The peak of the COVID-19 pandemic may be over, but many of us are still nursing the wounds it left.
Just as we began to stop the bleeding, monkeypox began its exploration across the world. Considered a national health emergency by the United States government and an international threat by the World Health Organization, this viral disease calls into question the precautions necessary to minimize its impact.
Among these precautions, there is one that is universally and intimately known: masks.
I can’t begin to imagine the sheer number of disposable masks I went through during the darkest hours of the pandemic. Wearing masks reduced the risk of contracting COVID-19, according to the Centers for Disease Control and Prevention. Yet the thought of having to wear one again, even for my health, leaves me strangely – and ironically – sick.
[Related: OPINION: IU should have a better response to monkeypox]
This uncomfortable feeling is not the one I hold on to alone. According to the public policy organization Brookings Institution, up to 20% of Americans have refused to wear masks in public, despite government influence and data proving it is safer to do so.
When this same group was asked why they chose to forego masks, a staggering 40% responded that it was their right as American citizens to do so. In an ironic twist, masks – the devices designed to ensure both the safety of the individual and the public – have come to be seen by a large portion of Americans as directly opposing their ideals and culture, rather than to protect them.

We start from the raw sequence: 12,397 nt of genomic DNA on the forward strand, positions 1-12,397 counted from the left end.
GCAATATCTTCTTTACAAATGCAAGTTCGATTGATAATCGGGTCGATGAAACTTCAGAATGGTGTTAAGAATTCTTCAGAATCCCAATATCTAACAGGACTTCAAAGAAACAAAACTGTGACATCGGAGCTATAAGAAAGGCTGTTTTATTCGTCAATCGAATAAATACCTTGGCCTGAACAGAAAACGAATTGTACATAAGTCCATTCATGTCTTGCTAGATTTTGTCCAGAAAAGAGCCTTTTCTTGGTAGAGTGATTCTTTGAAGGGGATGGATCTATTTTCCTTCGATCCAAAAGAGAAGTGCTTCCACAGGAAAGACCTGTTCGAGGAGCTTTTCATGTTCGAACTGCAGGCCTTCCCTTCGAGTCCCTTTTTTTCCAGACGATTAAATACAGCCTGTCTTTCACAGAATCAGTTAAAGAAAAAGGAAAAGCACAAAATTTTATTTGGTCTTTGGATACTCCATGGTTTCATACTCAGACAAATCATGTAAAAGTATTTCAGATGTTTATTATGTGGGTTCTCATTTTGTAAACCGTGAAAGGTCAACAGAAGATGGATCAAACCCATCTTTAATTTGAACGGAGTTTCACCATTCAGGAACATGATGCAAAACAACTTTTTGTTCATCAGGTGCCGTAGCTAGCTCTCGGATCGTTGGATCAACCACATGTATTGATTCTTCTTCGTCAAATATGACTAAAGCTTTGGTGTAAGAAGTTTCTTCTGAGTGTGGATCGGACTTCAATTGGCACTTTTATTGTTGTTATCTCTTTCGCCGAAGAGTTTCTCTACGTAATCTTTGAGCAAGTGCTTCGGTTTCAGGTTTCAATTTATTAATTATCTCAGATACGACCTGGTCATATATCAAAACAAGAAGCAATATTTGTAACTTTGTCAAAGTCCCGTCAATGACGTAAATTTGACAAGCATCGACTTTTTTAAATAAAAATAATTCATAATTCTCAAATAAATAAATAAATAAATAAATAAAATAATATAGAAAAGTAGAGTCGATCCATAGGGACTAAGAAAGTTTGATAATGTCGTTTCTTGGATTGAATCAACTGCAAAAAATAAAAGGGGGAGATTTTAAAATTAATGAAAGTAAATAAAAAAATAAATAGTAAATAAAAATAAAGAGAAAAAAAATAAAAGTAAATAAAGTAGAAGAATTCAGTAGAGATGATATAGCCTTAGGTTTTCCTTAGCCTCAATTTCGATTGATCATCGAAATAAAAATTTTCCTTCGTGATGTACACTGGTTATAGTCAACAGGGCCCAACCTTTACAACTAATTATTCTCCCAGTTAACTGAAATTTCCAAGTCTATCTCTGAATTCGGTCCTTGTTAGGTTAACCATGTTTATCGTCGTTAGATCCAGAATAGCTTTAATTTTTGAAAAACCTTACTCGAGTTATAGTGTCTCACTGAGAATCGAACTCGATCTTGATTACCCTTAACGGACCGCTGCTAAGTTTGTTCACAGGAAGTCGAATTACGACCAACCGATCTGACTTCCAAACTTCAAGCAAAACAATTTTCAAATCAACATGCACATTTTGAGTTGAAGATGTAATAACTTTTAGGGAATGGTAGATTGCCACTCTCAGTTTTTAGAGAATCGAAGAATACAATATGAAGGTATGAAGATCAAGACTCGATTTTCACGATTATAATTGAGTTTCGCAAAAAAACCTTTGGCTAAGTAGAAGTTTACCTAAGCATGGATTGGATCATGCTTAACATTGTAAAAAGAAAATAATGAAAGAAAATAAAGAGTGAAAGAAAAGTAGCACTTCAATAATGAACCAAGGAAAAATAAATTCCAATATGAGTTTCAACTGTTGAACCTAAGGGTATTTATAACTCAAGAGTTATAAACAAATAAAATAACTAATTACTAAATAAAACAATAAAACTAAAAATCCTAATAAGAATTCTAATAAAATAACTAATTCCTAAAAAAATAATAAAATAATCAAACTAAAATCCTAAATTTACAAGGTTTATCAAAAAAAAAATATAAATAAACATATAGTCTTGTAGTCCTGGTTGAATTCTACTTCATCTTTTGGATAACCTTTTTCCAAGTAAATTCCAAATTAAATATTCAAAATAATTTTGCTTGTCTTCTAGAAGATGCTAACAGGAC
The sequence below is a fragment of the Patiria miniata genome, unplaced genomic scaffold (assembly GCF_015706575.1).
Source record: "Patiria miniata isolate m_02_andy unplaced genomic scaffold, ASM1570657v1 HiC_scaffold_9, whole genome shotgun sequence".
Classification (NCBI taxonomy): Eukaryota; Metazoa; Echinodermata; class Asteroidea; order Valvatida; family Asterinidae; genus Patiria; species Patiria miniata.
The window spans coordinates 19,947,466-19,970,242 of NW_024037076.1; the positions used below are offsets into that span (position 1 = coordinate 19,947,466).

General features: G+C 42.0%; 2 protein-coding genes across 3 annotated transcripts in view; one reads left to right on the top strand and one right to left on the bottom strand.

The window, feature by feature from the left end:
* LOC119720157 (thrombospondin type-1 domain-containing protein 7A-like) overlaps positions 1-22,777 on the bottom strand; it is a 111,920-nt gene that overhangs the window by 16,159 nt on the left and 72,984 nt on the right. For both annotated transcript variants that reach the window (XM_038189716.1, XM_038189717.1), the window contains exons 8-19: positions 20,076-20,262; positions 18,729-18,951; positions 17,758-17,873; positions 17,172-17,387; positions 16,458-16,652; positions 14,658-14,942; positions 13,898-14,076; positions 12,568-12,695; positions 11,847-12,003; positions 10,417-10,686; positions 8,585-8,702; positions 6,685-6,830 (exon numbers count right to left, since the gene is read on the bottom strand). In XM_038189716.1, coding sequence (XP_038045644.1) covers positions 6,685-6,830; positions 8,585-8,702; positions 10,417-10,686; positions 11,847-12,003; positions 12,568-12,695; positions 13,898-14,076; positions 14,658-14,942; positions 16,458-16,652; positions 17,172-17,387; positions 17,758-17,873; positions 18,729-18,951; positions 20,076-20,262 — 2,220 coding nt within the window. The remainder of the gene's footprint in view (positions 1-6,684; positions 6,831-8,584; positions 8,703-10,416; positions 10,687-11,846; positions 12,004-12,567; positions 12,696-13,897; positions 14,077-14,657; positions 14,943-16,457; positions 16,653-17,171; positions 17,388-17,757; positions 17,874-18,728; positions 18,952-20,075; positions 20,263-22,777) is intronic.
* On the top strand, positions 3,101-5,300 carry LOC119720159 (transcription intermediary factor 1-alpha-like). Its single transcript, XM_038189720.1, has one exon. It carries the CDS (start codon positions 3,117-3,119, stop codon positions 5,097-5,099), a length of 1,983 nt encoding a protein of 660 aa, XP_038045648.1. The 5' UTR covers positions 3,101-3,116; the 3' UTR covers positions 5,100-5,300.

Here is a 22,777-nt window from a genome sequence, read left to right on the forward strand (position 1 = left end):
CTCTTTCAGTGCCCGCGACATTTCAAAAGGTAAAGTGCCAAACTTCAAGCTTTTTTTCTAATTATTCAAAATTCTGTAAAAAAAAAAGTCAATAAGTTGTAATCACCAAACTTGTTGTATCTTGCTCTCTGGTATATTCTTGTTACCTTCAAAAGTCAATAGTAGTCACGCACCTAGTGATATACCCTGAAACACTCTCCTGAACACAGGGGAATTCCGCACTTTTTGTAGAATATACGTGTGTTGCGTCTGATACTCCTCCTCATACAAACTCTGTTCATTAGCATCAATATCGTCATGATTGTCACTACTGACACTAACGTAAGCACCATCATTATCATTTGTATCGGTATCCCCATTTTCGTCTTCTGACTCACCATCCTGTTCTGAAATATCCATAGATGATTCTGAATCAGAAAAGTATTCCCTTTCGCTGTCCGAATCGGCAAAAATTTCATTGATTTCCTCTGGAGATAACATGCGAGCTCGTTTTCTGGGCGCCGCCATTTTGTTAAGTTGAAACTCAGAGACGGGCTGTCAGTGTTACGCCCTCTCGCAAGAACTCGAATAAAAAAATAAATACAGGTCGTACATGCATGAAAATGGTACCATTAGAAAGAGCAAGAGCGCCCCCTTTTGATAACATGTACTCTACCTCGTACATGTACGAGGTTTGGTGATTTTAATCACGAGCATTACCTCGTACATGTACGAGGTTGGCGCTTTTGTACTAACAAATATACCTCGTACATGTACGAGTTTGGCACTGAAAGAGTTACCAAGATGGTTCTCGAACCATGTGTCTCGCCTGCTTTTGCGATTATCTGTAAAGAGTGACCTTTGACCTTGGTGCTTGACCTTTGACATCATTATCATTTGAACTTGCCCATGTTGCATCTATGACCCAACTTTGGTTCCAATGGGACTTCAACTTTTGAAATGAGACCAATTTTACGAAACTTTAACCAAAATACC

This prospect is troubling because of the dangers that not wearing a mask poses both to people without masks and to those around them. Diseases such as can run more rampantly. In other words, the more people refuse to wear masks, the more people die.
Masks should become commonplace, not intrusive, in American society. Although it may seem strange at first glance, we can look at Japanese culture as an example of a society integrating masks into its life not only during the pandemic, but for all kinds of illnesses.
According to Web Japan, a Japanese culture information collective cultivated by Japan’s Ministry of Foreign Affairs, mask-wearing first became commonplace during the 1918 and 1934 flu epidemics. mask by people with major and more minor illnesses, such as the common cold, has become part of Japanese culture, rather than something temporarily added to it.
[Related: Two years into the pandemic, IU scales back COVID-19 response]
Given both American adversity and Japanese acceptance of masks, I would like to encourage the integration of mask wearing into American culture, especially for those who are sick in public.
It’s very common in America for people with illnesses like the common cold to go to places like school, work, and the grocery store, despite the threat of spreading their illness to others around them.
The generalization of masks for sick Americans offers the advantage of reducing the spread of less serious diseases. By normalizing mask wearing in everyday life, more people will be willing to wear a mask when it is vital to do so, such as when we need to come together to fight COVID-level threats.
Masks in American culture should be viewed as lifesaving tools, rather than a threat.
Keegan Shoemaker (he/him) is a junior studying English.